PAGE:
In the process of this invention, a metal powder injected into a plasma jet is then vaporized. The vaporized metal powder then reacts with a reactive gas, thereby producing ultra-fine ceramic particles. This synthetic reaction generates heat. Accordingly, the reaction of vaporized metal powder and the reactive gas is promoted by the heat, thereby forming a reaction flame around the plasma jet. Once the reaction flame is formed, such achieves stability and the ultra-fine particles are produced continuously by the effects of the plasma jet and the heat generated by the synthesis of the ultra-fine ceramic particles.
An advantage of this invention is that the ultra-fine ceramic particles can be produced at a low cost. Plasma is the only thermal energy necessary for the synthesis of ultra-fine ceramic particles by this technique. The vaporization of metal powder is achieved by the heat generated by the reaction of the vaporized metal powder and a reactive gas. The thermal efficiency of this method is extremely high.
Another advantage of this invention is that homogeneous ultra-fine ceramic particles can be mass-produced continuously with high efficiency due to the stable reaction flame.
A further advantage of this invention is that cost-efficient production of ultra-fine ceramic particles can be achieved.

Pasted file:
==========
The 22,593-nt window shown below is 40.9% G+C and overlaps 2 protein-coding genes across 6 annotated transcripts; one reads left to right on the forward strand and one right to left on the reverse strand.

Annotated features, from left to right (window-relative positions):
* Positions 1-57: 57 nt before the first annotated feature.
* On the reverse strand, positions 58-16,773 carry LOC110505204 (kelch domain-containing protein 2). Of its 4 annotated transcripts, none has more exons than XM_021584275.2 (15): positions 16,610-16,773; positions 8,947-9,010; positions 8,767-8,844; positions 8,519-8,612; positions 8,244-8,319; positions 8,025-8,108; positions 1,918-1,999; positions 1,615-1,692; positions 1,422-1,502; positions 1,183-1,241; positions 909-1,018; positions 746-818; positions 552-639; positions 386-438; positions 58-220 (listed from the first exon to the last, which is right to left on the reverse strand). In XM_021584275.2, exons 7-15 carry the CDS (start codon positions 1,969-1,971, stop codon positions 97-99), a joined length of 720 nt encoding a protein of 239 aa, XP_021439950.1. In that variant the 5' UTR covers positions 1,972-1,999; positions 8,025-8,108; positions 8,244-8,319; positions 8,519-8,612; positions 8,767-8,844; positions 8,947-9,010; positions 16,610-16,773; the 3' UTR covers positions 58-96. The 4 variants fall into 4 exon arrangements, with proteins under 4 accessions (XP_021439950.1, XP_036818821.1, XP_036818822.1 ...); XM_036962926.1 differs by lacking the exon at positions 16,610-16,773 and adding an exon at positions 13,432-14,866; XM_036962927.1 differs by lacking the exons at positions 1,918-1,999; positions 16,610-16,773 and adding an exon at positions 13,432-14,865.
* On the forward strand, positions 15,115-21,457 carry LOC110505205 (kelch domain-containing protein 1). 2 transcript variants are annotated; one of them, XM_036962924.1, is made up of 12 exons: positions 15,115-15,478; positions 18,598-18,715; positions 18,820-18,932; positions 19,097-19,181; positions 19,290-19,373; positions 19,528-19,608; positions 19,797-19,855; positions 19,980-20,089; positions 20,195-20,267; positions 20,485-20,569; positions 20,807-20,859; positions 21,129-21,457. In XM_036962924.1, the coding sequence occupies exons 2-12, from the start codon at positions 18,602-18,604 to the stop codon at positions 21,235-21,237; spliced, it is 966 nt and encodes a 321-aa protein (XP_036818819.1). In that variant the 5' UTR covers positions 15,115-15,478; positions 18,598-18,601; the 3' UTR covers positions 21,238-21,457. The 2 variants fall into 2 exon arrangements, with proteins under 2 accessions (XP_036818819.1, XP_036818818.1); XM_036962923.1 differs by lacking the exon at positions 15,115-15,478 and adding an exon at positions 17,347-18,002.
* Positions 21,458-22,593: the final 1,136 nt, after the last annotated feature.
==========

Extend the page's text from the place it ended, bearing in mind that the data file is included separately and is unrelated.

Apparatuses applying this technique are simpler than apparatuses used in conventional physical production methods such as the vacuum deposition method because this invention can be applied at atmospheric pressures.
The sole FIGURE is a schematic structural view of an apparatus for making ultra-fine ceramic particles employed in the examples according to this invention.
A technique for making ultra-fine silicon dioxide particles are described hereunder as an example of the method for making ultra-fine ceramic particles by this invention.
With reference to the drawing, a nozzle 1 of a plasma-injecting apparatus comprises a tungsten cathode 2 and a copper anode 3. Plasma gas is injected through the passage 4 formed by the tungsten cathode 2 and the copper anode 3. The passage of the injection pipe 5 is connected with the copper anode 3. The passage of the injection pipe 5 is extended through the copper anode 3 to form an opening at a portion of the passage 4. A metal powder 6 and the carrier gas are injected through the injection pipe 5. An end of the nozzle 1 is connected with a closed vessel 7. The passage 4 is extended into the inside of the closed vessel 7. A reactive gas injecting pipe 8 and the exhaust pipe 9 are respectively jointed to the closed vessel 7.
An apparatus for making ultra-fine ceramic particles as composed above was employed in producing ultra-fine silicon dioxide particles.